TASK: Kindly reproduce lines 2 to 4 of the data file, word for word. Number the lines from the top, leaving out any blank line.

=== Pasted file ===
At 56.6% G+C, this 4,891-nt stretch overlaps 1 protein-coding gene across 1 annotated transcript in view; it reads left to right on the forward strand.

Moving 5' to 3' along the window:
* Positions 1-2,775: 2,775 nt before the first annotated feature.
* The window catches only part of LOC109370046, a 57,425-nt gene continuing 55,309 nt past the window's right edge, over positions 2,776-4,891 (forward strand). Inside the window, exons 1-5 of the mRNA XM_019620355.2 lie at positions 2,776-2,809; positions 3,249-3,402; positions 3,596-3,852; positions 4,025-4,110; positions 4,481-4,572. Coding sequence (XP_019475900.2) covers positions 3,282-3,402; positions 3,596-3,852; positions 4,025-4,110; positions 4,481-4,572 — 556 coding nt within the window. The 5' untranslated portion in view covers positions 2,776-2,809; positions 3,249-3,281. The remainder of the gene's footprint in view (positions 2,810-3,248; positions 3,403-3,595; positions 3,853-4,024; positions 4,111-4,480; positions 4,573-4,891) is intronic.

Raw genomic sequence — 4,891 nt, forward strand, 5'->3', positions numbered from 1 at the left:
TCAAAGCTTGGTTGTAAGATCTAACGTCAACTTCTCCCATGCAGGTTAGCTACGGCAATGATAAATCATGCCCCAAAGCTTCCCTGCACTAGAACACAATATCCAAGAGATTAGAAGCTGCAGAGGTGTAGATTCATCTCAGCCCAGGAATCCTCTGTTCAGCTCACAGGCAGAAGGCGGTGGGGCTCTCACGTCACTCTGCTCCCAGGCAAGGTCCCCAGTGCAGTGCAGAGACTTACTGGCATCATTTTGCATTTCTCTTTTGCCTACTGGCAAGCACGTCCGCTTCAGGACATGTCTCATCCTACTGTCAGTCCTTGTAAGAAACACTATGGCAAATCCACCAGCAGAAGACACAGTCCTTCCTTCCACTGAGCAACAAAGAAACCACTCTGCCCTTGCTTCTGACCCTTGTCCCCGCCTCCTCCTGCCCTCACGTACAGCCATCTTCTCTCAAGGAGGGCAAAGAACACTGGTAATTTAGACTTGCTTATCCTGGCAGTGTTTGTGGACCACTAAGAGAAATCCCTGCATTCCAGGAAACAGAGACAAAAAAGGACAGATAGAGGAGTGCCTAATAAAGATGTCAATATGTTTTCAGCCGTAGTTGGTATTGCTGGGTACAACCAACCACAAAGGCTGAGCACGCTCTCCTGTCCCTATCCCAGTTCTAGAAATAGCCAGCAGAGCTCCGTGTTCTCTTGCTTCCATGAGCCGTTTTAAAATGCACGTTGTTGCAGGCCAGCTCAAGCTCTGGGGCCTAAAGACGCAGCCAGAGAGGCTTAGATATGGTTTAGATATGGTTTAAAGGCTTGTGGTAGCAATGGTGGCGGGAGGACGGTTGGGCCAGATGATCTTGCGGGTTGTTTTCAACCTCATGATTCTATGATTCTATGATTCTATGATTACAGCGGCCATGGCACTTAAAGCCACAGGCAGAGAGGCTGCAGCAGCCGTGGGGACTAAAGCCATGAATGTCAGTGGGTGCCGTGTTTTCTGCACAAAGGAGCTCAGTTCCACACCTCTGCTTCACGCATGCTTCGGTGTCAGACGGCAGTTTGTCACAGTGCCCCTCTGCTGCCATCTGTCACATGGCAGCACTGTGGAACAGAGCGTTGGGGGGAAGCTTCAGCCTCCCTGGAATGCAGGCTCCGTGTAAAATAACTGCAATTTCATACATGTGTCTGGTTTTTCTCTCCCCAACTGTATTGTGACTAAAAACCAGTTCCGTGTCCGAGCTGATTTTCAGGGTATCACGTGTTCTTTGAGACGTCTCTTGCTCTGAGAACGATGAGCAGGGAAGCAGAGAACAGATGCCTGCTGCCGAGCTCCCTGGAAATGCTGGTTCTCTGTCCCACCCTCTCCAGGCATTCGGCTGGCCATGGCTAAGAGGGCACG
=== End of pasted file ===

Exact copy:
Moving 5' to 3' along the window:
* Positions 1-2,775: 2,775 nt before the first annotated feature.
* The window catches only part of LOC109370046, a 57,425-nt gene continuing 55,309 nt past the window's right edge, over positions 2,776-4,891 (forward strand). Inside the window, exons 1-5 of the mRNA XM_019620355.2 lie at positions 2,776-2,809; positions 3,249-3,402; positions 3,596-3,852; positions 4,025-4,110; positions 4,481-4,572. Coding sequence (XP_019475900.2) covers positions 3,282-3,402; positions 3,596-3,852; positions 4,025-4,110; positions 4,481-4,572 — 556 coding nt within the window. The 5' untranslated portion in view covers positions 2,776-2,809; positions 3,249-3,281. The remainder of the gene's footprint in view (positions 2,810-3,248; positions 3,403-3,595; positions 3,853-4,024; positions 4,111-4,480; positions 4,573-4,891) is intronic.